Generation Flex, and how to manage it

By Chantelle Smith, Recruitment Specialist at HR Company Solutions

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Meeting the needs of a flexible workforce (Generation Flex) means changing the way you manage it.

More and more, the prospect of flexibility in working hours to improve quality of life and achieve a better work-life balance is becoming a key motivator and consideration for employees. This includes spending less time in traffic, having more time with loved ones (particularly children), focusing on their health by having more time to visit the gym for example, and being allowed the freedom ‘self-manage’ and have creativity within their own productive spaces; amongst others.

The concept is known as Generation Flex, and in order for companies to attract and retain the best talent with the right skills in the market, this means shifting away from the old school mindset of “you can’t manage it if you can’t see it”. Employers will need to adopt more flexible working arrangements, whilst still managing their remote staff effectively to maintain a sense of ‘control’.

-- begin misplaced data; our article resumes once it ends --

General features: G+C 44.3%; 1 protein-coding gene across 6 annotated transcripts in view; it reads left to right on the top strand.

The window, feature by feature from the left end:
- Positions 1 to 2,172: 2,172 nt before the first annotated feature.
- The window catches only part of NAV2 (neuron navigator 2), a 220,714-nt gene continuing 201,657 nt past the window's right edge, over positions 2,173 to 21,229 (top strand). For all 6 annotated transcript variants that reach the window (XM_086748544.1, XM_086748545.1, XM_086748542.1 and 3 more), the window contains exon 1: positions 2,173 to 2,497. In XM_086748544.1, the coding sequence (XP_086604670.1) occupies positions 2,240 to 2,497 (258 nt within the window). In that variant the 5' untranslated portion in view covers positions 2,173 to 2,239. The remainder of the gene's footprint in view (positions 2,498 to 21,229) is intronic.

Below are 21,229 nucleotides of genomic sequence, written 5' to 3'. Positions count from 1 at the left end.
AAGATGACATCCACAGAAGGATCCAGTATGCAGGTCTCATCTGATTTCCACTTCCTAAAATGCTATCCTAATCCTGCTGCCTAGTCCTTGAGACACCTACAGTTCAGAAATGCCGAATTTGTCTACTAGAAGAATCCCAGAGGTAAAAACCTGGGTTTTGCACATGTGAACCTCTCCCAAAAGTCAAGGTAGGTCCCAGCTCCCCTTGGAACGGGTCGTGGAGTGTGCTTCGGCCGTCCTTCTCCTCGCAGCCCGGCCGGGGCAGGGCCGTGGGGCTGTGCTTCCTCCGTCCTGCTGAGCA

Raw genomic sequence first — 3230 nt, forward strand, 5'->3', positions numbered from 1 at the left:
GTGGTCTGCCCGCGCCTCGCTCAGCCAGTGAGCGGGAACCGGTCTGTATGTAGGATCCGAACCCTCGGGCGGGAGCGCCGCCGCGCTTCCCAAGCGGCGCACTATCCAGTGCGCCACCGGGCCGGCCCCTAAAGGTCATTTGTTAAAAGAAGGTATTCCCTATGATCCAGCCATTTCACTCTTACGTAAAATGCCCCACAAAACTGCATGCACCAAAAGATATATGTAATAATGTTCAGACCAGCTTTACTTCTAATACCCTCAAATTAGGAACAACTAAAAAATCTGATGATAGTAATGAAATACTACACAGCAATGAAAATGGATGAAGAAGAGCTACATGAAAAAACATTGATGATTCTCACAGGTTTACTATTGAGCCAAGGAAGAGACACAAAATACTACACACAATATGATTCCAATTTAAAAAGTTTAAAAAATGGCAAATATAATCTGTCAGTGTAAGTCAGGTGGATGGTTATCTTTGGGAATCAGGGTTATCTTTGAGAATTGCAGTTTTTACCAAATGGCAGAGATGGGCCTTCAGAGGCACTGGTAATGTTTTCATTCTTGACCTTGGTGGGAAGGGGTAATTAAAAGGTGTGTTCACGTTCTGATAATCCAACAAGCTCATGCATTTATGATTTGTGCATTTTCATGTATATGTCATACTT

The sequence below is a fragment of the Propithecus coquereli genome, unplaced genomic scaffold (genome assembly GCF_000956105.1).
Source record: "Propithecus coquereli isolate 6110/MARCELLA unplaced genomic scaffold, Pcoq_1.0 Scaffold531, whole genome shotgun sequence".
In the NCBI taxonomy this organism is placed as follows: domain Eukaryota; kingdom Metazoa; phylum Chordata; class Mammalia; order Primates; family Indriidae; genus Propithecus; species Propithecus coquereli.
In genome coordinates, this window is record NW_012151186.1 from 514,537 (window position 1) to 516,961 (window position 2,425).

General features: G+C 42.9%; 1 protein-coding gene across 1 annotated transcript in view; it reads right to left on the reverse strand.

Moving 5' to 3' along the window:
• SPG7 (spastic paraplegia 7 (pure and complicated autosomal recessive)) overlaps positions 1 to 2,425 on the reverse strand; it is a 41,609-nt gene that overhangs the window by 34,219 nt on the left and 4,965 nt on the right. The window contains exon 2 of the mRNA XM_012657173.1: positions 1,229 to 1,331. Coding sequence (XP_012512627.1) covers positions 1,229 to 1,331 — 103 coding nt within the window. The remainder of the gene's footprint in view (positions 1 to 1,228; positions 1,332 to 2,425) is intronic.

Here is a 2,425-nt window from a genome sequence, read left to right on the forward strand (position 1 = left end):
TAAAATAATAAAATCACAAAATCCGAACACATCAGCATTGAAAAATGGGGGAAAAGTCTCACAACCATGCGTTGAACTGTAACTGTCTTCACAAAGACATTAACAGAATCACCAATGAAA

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There is no specific cumulative data on the uptake and percentage of companies in South Africa who have adopted flexible working arrangements. However, as Recruitment Specialists dealing with various top clients in the South African market, we are noticing that the demand for flexibility is slowly being met by companies who are tailoring their offers in order to secure their talent.

So how do companies manage this flexible workforce to ensure that employees are still productive, motivated and relevant?

Tech, the true enabler

Firstly, you cannot talk about Generation Flex and remote working without acknowledging the key role that technology plays in making this possible. Technology is the true enabler for mobility that allows people to work from home, a coffee shop or even whilst having their hair done using that ‘wonderful thing called Wi-Fi’ along with smart phones, laptops and cloud solutions. With these, employees still access work emails, documentation, Skype and other meeting tools.